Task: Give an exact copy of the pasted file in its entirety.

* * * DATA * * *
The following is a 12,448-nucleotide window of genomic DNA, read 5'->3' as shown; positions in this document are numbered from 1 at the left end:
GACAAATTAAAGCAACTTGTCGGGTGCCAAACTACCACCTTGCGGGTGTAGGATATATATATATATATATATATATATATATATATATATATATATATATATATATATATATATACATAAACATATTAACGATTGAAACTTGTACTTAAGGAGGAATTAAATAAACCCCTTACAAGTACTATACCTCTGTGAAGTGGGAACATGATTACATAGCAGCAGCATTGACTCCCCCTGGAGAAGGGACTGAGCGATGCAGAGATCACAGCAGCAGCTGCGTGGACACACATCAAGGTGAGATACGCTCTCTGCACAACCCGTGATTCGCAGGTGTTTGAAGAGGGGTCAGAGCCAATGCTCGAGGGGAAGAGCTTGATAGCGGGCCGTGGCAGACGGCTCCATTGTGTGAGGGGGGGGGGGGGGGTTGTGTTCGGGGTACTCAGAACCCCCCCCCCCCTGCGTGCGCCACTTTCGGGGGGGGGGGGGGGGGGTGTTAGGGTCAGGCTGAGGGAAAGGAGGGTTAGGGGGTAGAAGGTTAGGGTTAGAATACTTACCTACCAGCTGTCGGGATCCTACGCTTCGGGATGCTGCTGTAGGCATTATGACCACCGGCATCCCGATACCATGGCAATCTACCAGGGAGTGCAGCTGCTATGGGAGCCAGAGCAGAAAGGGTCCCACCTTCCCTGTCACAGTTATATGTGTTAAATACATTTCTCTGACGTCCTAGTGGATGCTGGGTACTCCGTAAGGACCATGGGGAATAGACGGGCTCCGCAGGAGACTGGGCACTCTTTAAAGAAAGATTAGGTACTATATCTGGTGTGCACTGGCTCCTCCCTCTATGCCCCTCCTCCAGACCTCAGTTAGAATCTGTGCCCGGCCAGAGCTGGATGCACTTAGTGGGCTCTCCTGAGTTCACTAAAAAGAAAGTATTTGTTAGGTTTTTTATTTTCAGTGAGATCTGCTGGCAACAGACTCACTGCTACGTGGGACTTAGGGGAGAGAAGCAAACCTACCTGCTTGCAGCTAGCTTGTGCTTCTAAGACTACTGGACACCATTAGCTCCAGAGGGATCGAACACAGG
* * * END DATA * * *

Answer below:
The following is a 12,448-nucleotide window of genomic DNA, read 5'->3' as shown; positions in this document are numbered from 1 at the left end:
GACAAATTAAAGCAACTTGTCGGGTGCCAAACTACCACCTTGCGGGTGTAGGATATATATATATATATATATATATATATATATATATATATATATATATATATATATATATATACATAAACATATTAACGATTGAAACTTGTACTTAAGGAGGAATTAAATAAACCCCTTACAAGTACTATACCTCTGTGAAGTGGGAACATGATTACATAGCAGCAGCATTGACTCCCCCTGGAGAAGGGACTGAGCGATGCAGAGATCACAGCAGCAGCTGCGTGGACACACATCAAGGTGAGATACGCTCTCTGCACAACCCGTGATTCGCAGGTGTTTGAAGAGGGGTCAGAGCCAATGCTCGAGGGGAAGAGCTTGATAGCGGGCCGTGGCAGACGGCTCCATTGTGTGAGGGGGGGGGGGGGGGTTGTGTTCGGGGTACTCAGAACCCCCCCCCCCCTGCGTGCGCCACTTTCGGGGGGGGGGGGGGGGGGTGTTAGGGTCAGGCTGAGGGAAAGGAGGGTTAGGGGGTAGAAGGTTAGGGTTAGAATACTTACCTACCAGCTGTCGGGATCCTACGCTTCGGGATGCTGCTGTAGGCATTATGACCACCGGCATCCCGATACCATGGCAATCTACCAGGGAGTGCAGCTGCTATGGGAGCCAGAGCAGAAAGGGTCCCACCTTCCCTGTCACAGTTATATGTGTTAAATACATTTCTCTGACGTCCTAGTGGATGCTGGGTACTCCGTAAGGACCATGGGGAATAGACGGGCTCCGCAGGAGACTGGGCACTCTTTAAAGAAAGATTAGGTACTATATCTGGTGTGCACTGGCTCCTCCCTCTATGCCCCTCCTCCAGACCTCAGTTAGAATCTGTGCCCGGCCAGAGCTGGATGCACTTAGTGGGCTCTCCTGAGTTCACTAAAAAGAAAGTATTTGTTAGGTTTTTTATTTTCAGTGAGATCTGCTGGCAACAGACTCACTGCTACGTGGGACTTAGGGGAGAGAAGCAAACCTACCTGCTTGCAGCTAGCTTGTGCTTCTAAGACTACTGGACACCATTAGCTCCAGAGGGATCGAACACAGG